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Exaggeration of injuries sees claim dismissed under Section 57

10 May 2017
A Claimant who suffered personal injury as a result of a road traffic accident had her claim dismissed under section 57 of the Criminal Justice and Courts Act 2015 due to fundamental dishonesty on her part. Partner Miles Hepworth, who represented the Defendant, looks at this case where, liability had been admitted, but causation was placed in dispute.

Grimes v Service Insurance Company Ltd
Before DJ Scannell
Swansea County Court – 9 March 2017

Section 57 of the Criminal Justice and Courts Act 2015

Section 57 of the Criminal Justice and Courts Act (CJCA) became law on 13 April 2015 and applies to all claims for personal injury, where proceedings were issued on or after their date. The law was introduced in response to what many saw as being the injustice of the outcome in the case of Summers v Fairclough (2012), where a Claimant who had exaggerated the extent of his claim, still went on to recover damages, regardless of that fact.

The first three subsections state:

1.This section applies where, in proceedings on a claim for damages in respect of personal injury (the primary claim) –

(a) The Court finds that the Claimant is entitled to damages in respect of the claim, but;

(b) on an application by the Defendant for the dismissal of the claim under the section, the Court is satisfied on the balance of probabilities that the Claimant has been fundamentally dishonest in relation to the primary claim or a later claim.

2.The Court must dismiss the primary claim, unless it is satisfied that the Claimant would suffer substantial injustice if the claim were dismissed.

3.The duty under subsection (2) includes the dismissal of any element of the primary claim in respect of which the Claimant has not been dishonest.


This claim arose from a road traffic accident on 15 April 2015. The Claimant suggested she was waiting at a roundabout when the Insured vehicle collided with the rear of her vehicle resulting in her sustaining personal injury.  Although the Claimant attended her GP some five days after the date of the accident, she only submitted a Claims Notification Form on 26 February 2016, some 10 months after the index accident. The examination with her medical expert took place on 18 March 2016, some 11 months after the date of the accident. 

The Claimant had submitted a claim for vehicle damage to her own insurance company shortly after the accident, but at that time no injuries were reported. The Claimant had told her medical expert that she did not take any time off work as a result of the accident, but had been on restricted duties. She also told her medical expert at the time of his examination, some 11 months post accident, that she was suffering from ongoing travel anxiety as a result of which he recommended further review by a clinical psychologist.

Initial case management directions ordered by the Court required disclosure by the Claimant of her medical records and occupational health records, as well as requiring her to provide replies to Part 18 Questions raised by the Defendant. Although the Claimant successfully varied that order so that she did not have to answer those questions, she was invited by the Defendant to answer the questions nevertheless, which she did not do.

A review of the GP records revealed an entry which confirmed her attendance at her GP some five days post accident was disclosed. It recorded: "Whiplash injury last Wednesday.  At round about hit from behind.  Developed pain in right trapezius shoulder region since the weekend.  Not limiting activities.  Has good range of movement of neck and shoulder.  Advised typical mild whiplash injury".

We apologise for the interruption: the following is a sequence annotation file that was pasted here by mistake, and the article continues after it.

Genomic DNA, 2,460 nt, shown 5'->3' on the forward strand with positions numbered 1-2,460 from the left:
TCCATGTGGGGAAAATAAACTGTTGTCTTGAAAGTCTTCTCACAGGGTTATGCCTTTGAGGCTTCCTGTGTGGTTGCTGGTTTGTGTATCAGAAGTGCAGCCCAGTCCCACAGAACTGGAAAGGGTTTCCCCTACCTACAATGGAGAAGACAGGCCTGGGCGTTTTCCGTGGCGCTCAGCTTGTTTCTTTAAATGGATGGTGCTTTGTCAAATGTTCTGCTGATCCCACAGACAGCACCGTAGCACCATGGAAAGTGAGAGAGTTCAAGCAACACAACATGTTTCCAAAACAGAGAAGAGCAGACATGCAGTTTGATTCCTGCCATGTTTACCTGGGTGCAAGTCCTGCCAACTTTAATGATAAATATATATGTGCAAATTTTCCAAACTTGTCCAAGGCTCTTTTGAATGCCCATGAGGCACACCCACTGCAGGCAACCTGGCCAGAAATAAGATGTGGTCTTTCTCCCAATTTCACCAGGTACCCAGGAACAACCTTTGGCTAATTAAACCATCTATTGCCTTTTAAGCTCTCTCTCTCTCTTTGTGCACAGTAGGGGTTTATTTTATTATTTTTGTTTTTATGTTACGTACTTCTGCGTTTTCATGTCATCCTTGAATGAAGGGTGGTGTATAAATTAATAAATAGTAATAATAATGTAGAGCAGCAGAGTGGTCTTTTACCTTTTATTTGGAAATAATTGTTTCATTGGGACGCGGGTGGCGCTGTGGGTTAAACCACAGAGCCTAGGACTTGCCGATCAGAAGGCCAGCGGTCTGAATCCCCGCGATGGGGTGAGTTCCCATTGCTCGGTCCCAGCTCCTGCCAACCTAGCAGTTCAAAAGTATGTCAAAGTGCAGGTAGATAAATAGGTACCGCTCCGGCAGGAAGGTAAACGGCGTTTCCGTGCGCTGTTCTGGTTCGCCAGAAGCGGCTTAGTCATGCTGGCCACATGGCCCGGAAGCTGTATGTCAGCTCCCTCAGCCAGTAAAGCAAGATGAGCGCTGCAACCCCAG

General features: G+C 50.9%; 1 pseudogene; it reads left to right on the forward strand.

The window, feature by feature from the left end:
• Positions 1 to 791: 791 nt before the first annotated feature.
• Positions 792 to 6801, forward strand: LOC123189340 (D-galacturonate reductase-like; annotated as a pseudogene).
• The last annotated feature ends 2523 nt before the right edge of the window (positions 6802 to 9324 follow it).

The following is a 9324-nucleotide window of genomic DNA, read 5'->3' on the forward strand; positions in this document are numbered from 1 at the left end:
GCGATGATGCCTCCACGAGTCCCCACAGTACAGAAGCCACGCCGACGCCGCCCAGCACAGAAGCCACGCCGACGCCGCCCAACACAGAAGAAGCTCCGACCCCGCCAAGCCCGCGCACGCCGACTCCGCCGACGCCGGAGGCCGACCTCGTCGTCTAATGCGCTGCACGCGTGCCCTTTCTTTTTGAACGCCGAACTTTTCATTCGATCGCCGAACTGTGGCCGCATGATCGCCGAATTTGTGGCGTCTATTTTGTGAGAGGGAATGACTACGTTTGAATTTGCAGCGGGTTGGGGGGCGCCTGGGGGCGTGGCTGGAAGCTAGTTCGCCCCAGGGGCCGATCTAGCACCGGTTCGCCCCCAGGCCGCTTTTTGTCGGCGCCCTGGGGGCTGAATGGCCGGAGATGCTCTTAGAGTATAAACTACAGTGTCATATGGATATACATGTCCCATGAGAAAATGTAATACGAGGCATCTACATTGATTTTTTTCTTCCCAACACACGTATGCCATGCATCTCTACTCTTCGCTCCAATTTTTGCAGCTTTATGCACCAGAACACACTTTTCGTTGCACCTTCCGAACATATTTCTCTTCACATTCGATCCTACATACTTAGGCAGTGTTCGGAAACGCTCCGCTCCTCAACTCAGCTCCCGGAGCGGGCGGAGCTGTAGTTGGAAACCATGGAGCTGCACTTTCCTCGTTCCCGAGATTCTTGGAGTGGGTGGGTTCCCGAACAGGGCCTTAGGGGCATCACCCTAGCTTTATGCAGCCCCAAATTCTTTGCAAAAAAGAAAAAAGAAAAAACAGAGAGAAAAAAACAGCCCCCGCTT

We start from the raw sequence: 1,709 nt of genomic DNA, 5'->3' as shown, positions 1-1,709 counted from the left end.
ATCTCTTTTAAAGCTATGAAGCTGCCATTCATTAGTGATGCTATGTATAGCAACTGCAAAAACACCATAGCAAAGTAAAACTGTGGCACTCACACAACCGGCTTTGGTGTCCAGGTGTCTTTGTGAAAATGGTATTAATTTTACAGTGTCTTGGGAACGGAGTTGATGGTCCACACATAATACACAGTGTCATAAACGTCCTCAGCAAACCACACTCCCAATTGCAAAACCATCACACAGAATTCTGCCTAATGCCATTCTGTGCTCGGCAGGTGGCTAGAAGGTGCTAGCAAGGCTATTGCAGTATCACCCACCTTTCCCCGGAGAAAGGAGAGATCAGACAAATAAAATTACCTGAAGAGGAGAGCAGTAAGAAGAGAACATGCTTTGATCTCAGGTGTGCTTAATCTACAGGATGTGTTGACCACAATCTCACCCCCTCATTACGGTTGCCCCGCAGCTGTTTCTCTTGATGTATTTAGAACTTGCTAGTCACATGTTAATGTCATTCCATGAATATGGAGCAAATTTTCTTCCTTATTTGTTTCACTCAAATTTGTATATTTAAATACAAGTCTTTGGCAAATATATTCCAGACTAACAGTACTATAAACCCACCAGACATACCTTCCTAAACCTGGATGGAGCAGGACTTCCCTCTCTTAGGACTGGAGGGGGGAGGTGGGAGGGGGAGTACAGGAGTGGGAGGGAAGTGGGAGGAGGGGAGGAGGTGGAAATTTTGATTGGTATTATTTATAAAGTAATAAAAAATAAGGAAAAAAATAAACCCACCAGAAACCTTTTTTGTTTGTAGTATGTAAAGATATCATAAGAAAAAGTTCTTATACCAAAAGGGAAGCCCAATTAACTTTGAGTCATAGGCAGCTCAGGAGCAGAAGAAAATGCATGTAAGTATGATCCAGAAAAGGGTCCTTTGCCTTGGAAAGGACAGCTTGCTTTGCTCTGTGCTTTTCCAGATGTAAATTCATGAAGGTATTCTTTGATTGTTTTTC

In contrast with this record, the Claimant advised her medical expert that she suffered a severe sprain/strain to the neck which resolved three months after the index accident. She complained of pain in the neck which referred into both shoulders stating the severity of the injury as severe.  She complained of feeling shocked and shaken, suffering sleep disturbance, travel anxiety and discomfort.

The psychological complications were described as severe. The Claimant also told the expert at the time of her examination that the travel anxiety/discomfort had not resolved and that symptoms had persisted at a severe level since the accident. In terms of effects on her lifestyle the Claimant told the medical expert that she was not incapable of heavy domestic chores and/or cleaning at any stage, but that she was restricted for a period of three months.  She said she was not incapable of bending, stretching and lifting at any stage, but that she was restricted in this activity for a period of three months post-accident.

The Claimant subsequently served a witness statement confirming that she intended to rely upon the contents of the medical report, but she then sought to suggest that aspects of the report were incorrect, that, despite what was recorded in the medical report she had not been restricted in her work duties at all, and she had not felt that the psychological symptoms were severe enough to require further treatment. Effectively, the Claimant sought to limit her claim to a three month whiplash injury, abandoning the claim for psychological injury.

As part of the Defendant's case, social media evidence was served showing the Claimant to be on holiday on two occasions within the psychological injury prognosis period, which was 12 months. At the time of putting forward the stage two settlement pack the Claimant's claim had been valued at £3,000 such value clearly taking into account a recovery period beyond only three months.


At trial the Defendant's position was that at best any assessment of personal injury and/or damages would have to be on the basis of the GP medical entry, as the Claimant had effectively challenged the credibility of her own medical expert evidence by seeking to rely upon it only in part. Despite the Claimant choosing to present her evidence in this way, her solicitors had failed to clarify the position with the medical expert or sought to have the medical report amended.